The Official history of Special Operations Australia Volume II Operations Copy No. 1 - Control Symbol O8/A at the National Archives of Australia lists 137. There were not 137 distinct operations as individual operations were conducted under the auspices of different projects and several of these operations had between four and six different phases, sometimes under different names. This is a difficulty I have encountered while researching ops for the Special Operations Australia website. Also, the ops listed in the Official History of SOA include not only SRD but also NEFIS III, NEI Section, NEA Section, ISD and Special Operations Executive - Australia. It's a jungle. The various organisations detached and merged and reorganised several times during the war so it's quite difficult for John Q. Public in the year 2010 to make heads or tails of it. Specopsaust (talk) 05:02, 17 January 2010 (UTC)

Re: The SRD Garden Island Memorial booklet quoted in Harrisson's "World Within... A Borneo Story"... I am making the booklet available as a PDF on the Special Operations Australia Website look in the "downloads" section. Specopsaust (talk) 04:43, 4 February 2010 (UTC)

List of Operations

From text and Appendix 3 in Horton:

The Aru Islands

  • Walnut I
  • Walnut II


  • Agas I (Agas is the Malay for 'sandfly')
  • Agas II
  • Agas III
  • Agas IV
  • Agas V
  • Semut I (Semut is the Malay for 'ant')
  • Semut II
  • Semut III
  • Apple


  • Lion
  • Apricot


  • Flounder
  • Firtree

Damar Islands (between Timor and Tanimbar Islands)

  • Turnip I
  • Turnip II
  • Salmon I

Halmahera Islands

  • Opossum


  • Mackerel
  • Tiger I
  • Tiger II
  • Tiger III
  • Tiger IV
  • Tiger V
  • Tiger VI
  • Poppy
  • Parsnip
  • Potato
  • Goldfish I
  • Goldfish II

Majoei Islands (between Celebes and Halmahera)

  • Pine Needle

New Britain

  • Scorpion

New Guinea

  • Whiting
  • Oaktree
  • Crayfish
  • Trout I
  • Trout II
  • Shark
  • Carrot
  • Radish
  • Asparagus


  • Jaywick
  • Rimau


  • Lizard
  • Lagarto
  • Cobra
  • Bream
  • Sun Lag
  • Sun Fish
  • Sun Cob
  • Sun Able
  • Sun Baker
  • Sun Charlie
  • Sun Dog

That's 55; clearly the book wasn't covering all operations. I'm not sure about the quote in the Borneo section of the article In his memoirs, Blood on Borneo, Sgt Jack Wong Sue claimed that Z Special Unit commandos in Borneo killed 1,700 Japanese for the loss of 112 commandos I haven't see Wong Sue's book, but according to the Unit pamphlet quoted in the section above, 1,700 Japanese dead against 112 commandos was the total for all of Z Unit, not from just those operations in Borneo - the Borneo ops lost no commandos. Think that bit should be queried or removed. Jasper33 (talk) 12:28, 22 February 2009 (UTC)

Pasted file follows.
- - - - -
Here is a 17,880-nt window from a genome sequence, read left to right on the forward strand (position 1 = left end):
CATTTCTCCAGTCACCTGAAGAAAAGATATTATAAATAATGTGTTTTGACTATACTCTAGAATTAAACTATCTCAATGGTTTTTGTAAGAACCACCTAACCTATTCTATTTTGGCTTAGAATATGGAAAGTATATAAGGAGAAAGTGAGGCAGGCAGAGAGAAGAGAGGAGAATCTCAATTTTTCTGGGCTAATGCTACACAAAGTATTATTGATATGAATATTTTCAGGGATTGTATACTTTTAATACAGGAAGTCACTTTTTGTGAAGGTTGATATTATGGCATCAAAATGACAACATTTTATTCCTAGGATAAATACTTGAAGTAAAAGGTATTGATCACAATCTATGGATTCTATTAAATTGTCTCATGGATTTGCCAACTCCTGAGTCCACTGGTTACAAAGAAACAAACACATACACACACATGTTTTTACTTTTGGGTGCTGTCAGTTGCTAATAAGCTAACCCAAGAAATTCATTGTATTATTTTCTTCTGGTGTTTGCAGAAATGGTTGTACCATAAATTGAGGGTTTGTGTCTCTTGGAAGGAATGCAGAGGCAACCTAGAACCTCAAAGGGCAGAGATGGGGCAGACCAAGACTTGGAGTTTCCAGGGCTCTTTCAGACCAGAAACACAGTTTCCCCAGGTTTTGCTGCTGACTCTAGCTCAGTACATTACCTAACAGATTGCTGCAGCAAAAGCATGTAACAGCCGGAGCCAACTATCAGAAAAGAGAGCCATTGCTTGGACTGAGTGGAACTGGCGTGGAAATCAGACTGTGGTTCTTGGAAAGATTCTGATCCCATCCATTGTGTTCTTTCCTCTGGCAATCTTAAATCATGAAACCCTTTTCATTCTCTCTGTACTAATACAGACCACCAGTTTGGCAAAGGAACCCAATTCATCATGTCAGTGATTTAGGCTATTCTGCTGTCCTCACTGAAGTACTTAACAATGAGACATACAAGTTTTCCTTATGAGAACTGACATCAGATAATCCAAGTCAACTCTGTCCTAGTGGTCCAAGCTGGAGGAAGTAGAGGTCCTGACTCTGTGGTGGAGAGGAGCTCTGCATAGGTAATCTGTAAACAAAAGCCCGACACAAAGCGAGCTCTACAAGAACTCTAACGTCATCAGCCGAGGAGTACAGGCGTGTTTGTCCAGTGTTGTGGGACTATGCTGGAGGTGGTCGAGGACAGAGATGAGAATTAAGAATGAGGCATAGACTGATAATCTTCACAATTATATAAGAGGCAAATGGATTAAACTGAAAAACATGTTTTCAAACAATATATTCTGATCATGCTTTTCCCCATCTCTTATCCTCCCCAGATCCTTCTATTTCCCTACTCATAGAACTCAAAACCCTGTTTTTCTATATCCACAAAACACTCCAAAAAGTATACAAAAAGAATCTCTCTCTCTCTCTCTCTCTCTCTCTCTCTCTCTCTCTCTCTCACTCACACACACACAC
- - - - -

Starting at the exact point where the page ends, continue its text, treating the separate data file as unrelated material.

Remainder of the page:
Other "Operations" from the INDEX of SILENT FEET: The History of "Z" Special Operations 1942 - 1945 by G.B. Courtney (1993):

  • Adder
  • Agas 1
  • Agas 2
  • Agas 3
  • Agas 4
  • Agas 5
  • Binatang (Indonesia)
  • Brim (?)
  • Carpenter
  • Cobra
  • Copper
  • Crane
  • Crocodile
  • Finch 1 (Moluccas)
  • Finch 2 (Hiri & Ternate Islands)
  • Finch 3 (Friwin, Jariffe and Salawati Islands)
  • Finch 4 (Same as Operation Finch 3)
  • Giraffe
  • Jaywick
  • Lagarto
  • Lagartout
  • Lancer
  • Lizard 1 (Portugese Timor)
  • Lizard 2
  • Lizard 3
  • Magpie
  • Menzies
  • Oboe
  • Perch
  • Platypus
  • Politician
  • Optician
  • Portolizard
  • Python
  • Raven (North Celebes)
  • Rimau
  • Robin
  • Semut 1
  • Semut 2
  • Semut 3
  • Semut 4
  • Shrill
  • Sparrow Force
  • Squirrel
  • Stallion
  • Starfish (Lombok 1945)
  • Sunable
  • Sunbaker
  • Suncharlie
  • Suncob
  • Sundog (Includes Sundog Raid)
  • Sunfish
  • Sunlag
  • Swallow (Loloda Islands)
  • Swift (Loloda Islands)

That's 55 operations in one book. Some of the operations where a number of them were numbered were not included in the index but was paragraphed with the original operation. For example "Operation Semut" may have been listed in the index, while the other Operation Semuts were listed in the actually book with a paragraph or two about it. Adamdaley (talk) 05:56, 2 March 2009 (UTC)

Should this list be created as its own article?

I think it should be. I noticed an error in Courtney's SILENT FEET list above. Sparrow Force was an Independent Company (Commandos) unit/command, not an operation. Components of the LIZARD parties operated in conjunction with Sparrow Force (or Lancer as it was renamed prior to evacuation) due to operational circumstances, but were a distinct operation unto themselves.[1] . The page referenced contains operations summaries typed verbatim from the SOA Official History Operations volume (Control symbol O8/A - National Archives of Australia).

Complete Operations/Projects list from the Table of Contents of [2] is as follows:


  • Mackerel
  • Tiger I
  • Tiger II
  • Tiger III
  • Tiger IV
  • Tiger V
  • Tiger VI
  • Lion
  • Flounder
  • Ambon 23-A2 (cancelled)
  • Walnut I
  • Walnut II
  • Walnut III

Partizan Phase - Portuguese Timor

  • Lizard I
  • Lizard II
  • Lizard III
  • Portolizard
  • Lagarto
  • Cobra
  • Adder

Mugger Plan, Darwin to Lesser Sundas Is

  • Hornet
  • Bat
  • Apache
  • Wasp
  • Gnat
  • Flea (cancelled)
  • Louse (cancelled)

Air-Sea Rescue and raids - Timor and Timor Sea

  • Sounder
  • Sunfish
  • Sunable
  • Sunbaker
  • Suncharlie
  • Sundog Raid
  • Blackfish (cancelled)
  • Blackbird (cancelled)
  • Sunlag
  • Lagartout
  • Brim
  • Pigeon (cancelled)
  • Suncob
  • Cobrexit
  • Salmon (cancelled)
  • Carp (cancelled)
  • Cod (cancelled)
  • Starfish
  • Anchovy (cancelled)
  • Groper
  • Demo


  • Cockroach
  • Beetle
  • Ladybird
  • Spider
  • Tick
  • Locust (cancelled)
  • Whiting (21A)
  • Scorpion (cancelled,)
  • Mosstroops
  • Menzies
  • Perch
  • Reaper
  • Silver (originally Oak) (cancelled)
  • Gold (originally Oregon)
  • Copper (originally Ash)
  • Crayfish

Uncompleted Operations, New Guinea

  • Falcon
  • Phoenix I
  • Phoenix II
  • Roc
  • Dodo
  • Moa
  • Lennon
  • Socrates
  • Flathead


  • Python
  • Agas I
  • Agas I Patrol
  • Agas II
  • Agas III
  • Agas IV
  • Agas V
  • Semut I
  • Semut II
  • Semut III
  • Semut IV